What’s next for Oakland A’s ballpark proposal?


OAKLAND – A’s proposal to build a 35,000-seat soccer field and develop real estate along the city’s waterfront cleared a stumbling block this week after the city’s planning commission signed off on it. environmental impact report, voted to recommend to the city that in the commission’s estimate the document complies with state law. But there are many other milestones ahead that will determine when and whether the project will be built.

So what’s next for the proposed project?

The city council will have to self-certify the environmental impact report. Certification is a requirement under the California Environmental Quality Act, which governs how municipalities deal with impacts to traffic, pollution and air quality, noise, and safety from such events. develop like this. While no date has been set for a vote on that, city and A officials said the City Council could vote on EIR certification as early as next month.

Also next month, the San Francisco Bay Conservation and Development Commission will hold a public hearing on the revised Bay Plan, which guides the development of the area around the San Francisco Bay. The site where Person A is proposing to build and develop the ballpark is Howard Terminal, a former Port of Oakland property used for truck storage and other port operations. The BCDC will eventually have to approve the change to Howard Terminal’s designation as a “port priority use area” if the proposed project goes ahead. Later this year, the San Francisco Bay Area Conservation and Development Commission and the Port of Oakland will have to review the final plans for the ballpark project to ensure that it is compatible with port operations and to issue construction permits. built for the location.

The City Council will be tasked with approving changes to the general plan and master plan of the area to make room for 3,000 housing units, 1.5 million square meters of office space and 270,000 square meters of office space. retail space, as well as hotel rooms and the park that A. wants to build in Howard Terminal. It will also have to sign off on project financing terms that will govern what Person A is responsible for paying and what the city — or state and federal funds — will pay.

Person A has vowed to cover the cost of building the football field and other structures, but the team and the city are still looking for a deal to fund infrastructure, affordable housing, and benefits. community benefit of the project.

Group President Dave Kaval said Thursday the A and city representatives are meeting several times a week to negotiate terms and he expects the council to vote on it within the next four to six months. .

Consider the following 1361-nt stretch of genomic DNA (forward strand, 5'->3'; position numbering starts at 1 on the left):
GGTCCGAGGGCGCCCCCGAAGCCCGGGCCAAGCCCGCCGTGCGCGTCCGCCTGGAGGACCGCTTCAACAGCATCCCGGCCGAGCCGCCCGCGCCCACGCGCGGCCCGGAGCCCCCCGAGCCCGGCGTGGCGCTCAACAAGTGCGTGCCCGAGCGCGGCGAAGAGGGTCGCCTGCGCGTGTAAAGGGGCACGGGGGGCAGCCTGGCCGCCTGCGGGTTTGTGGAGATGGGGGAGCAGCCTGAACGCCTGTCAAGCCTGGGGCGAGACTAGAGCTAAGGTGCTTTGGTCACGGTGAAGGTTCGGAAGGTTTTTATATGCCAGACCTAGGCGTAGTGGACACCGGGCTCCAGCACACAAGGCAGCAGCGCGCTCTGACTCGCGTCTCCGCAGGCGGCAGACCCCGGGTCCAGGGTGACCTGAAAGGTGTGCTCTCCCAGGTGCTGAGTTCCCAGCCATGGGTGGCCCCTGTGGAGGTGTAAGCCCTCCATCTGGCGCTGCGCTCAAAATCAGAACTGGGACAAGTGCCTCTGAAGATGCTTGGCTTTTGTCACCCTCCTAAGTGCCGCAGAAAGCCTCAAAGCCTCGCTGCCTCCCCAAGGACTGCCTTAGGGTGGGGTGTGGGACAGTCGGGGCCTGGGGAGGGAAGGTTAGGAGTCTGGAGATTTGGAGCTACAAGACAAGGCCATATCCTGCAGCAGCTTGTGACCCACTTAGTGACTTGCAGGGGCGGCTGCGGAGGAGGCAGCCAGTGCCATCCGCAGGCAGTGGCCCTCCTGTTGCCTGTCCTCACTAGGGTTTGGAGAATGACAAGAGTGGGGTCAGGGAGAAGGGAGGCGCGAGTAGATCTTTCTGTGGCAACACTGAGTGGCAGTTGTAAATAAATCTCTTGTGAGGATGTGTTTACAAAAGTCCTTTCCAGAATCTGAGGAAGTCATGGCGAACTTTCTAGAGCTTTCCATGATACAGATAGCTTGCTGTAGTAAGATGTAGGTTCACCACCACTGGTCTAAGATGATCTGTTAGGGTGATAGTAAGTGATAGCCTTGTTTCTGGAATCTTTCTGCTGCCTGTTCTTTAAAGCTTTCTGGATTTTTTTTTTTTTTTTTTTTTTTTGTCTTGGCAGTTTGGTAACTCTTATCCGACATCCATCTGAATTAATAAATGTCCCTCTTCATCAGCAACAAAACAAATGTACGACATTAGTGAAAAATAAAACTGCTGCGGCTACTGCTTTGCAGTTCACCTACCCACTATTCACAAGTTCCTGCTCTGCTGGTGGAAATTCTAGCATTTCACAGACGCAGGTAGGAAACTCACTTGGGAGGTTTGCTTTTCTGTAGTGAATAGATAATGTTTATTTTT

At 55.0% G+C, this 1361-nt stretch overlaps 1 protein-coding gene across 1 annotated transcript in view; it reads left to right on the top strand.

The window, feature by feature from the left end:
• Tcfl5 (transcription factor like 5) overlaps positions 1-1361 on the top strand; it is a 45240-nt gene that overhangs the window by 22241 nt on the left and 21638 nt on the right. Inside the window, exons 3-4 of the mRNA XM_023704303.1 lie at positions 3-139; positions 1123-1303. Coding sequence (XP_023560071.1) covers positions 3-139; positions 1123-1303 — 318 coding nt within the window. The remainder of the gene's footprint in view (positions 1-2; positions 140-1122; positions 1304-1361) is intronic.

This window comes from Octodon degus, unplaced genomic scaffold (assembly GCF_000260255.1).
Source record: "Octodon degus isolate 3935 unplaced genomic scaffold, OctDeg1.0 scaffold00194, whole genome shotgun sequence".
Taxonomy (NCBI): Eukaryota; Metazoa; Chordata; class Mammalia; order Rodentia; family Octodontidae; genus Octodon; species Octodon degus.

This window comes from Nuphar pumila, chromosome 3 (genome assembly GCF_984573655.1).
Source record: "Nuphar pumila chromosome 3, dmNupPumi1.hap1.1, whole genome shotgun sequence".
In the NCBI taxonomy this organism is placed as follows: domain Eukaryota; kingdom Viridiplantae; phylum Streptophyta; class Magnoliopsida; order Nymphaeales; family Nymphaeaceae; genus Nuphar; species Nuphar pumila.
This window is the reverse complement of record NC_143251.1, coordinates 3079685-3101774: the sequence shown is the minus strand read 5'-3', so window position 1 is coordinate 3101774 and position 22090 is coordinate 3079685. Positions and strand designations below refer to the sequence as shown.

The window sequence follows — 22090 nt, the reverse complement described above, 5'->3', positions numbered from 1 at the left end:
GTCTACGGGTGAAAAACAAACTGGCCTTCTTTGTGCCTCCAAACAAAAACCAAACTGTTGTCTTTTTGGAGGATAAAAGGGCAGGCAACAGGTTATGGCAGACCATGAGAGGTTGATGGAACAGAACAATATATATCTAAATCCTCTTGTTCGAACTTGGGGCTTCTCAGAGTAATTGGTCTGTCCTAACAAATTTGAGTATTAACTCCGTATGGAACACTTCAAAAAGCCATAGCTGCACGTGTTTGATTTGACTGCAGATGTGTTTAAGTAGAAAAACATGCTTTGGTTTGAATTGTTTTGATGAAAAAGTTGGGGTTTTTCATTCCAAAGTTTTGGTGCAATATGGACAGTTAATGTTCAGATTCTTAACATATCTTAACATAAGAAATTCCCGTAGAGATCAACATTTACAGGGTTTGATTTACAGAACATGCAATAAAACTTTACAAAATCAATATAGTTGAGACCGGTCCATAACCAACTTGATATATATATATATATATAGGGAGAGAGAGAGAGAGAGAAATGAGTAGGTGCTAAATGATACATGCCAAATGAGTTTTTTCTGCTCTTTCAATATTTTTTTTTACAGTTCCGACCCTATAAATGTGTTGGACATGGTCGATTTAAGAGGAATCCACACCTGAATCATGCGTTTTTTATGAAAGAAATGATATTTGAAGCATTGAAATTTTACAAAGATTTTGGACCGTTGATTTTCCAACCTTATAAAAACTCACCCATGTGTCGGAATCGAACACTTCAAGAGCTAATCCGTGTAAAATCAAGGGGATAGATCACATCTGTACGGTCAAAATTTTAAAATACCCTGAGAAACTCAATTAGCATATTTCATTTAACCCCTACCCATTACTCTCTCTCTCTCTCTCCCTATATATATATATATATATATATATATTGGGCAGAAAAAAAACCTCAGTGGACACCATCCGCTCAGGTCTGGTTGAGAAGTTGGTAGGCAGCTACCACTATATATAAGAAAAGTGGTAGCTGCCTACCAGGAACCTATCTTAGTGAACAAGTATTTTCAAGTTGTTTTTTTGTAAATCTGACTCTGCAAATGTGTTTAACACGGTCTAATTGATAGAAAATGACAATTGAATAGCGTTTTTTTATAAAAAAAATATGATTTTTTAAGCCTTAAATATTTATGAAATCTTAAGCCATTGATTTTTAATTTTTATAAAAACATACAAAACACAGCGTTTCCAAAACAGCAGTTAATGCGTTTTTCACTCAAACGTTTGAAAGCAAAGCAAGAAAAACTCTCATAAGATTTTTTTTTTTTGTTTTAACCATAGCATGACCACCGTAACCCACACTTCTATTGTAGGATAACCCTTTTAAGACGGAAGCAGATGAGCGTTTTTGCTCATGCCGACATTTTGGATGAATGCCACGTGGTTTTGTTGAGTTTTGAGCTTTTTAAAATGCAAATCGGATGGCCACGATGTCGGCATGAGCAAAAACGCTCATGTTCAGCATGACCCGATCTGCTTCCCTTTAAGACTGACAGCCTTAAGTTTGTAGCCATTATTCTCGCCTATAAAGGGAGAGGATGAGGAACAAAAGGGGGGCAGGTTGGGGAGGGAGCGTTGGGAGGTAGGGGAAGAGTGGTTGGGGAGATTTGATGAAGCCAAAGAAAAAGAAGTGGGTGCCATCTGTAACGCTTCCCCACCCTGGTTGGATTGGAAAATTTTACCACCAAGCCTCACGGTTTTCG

City leaders wanted Person A to designate at least 15% of the proposed 3,000 housing units as affordable and spend at least $50 million building affordable housing in areas elsewhere in Oakland. There is also the issue of who will fund the $400 million improvement of roads and sidewalks, drainage, utilities, and the construction of pedestrian bridges to bring people together. to and from the football field.

Kaval on Thursday said the city and A are still back and forth on those issues but would not elaborate on the specific terms the team currently wants. The team proposed last year that the city create special tax districts to cover the costs of infrastructure and affordable housing using only tax proceeds from the project. While city leaders support creating a tax district just for residential and commercial real estate to be built on Howard Terminal, where they can ensure the tax increase will come entirely from the development, they do not want to expand the tax district into the surrounding area already full of businesses and houses.

Instead, city officials are exploring ways to fill any funding gaps using state or federal infrastructure funds. The Alameda County Board of Supervisors had contemplated signaling its intention to join the city in creating a special financial district that would help pay for the improvements, but its support was lukewarm and unsupported. constraint. County supervisors said they would do their own financial analysis before jumping in.

Kaval said Thursday he hopes the county decision will affect how the development deal plays out. The supervisors have yet to schedule a public meeting on the matter.

For the other steps in the process, the project will also need to be approved by the state’s Department of Poison Control and approved by the State Land Commission.

It’s hard to say when the shovel might hit the ground, if a ballpark project at Howard Terminal is fully approved. A’s lease on their current home, the Oakland Coliseum, goes into effect in 2024.

But the future of Zone A in Oakland is far from agreed. Over the past year, the team has threatened to move to Las Vegas if the Howard Terminal project is not approved or even if the city takes too long to implement.

Kaval said Thursday the team is in talks with a number of property owners in and around Las Vegas about potential locations for the ballpark. What’s next for Oakland A’s ballpark proposal?


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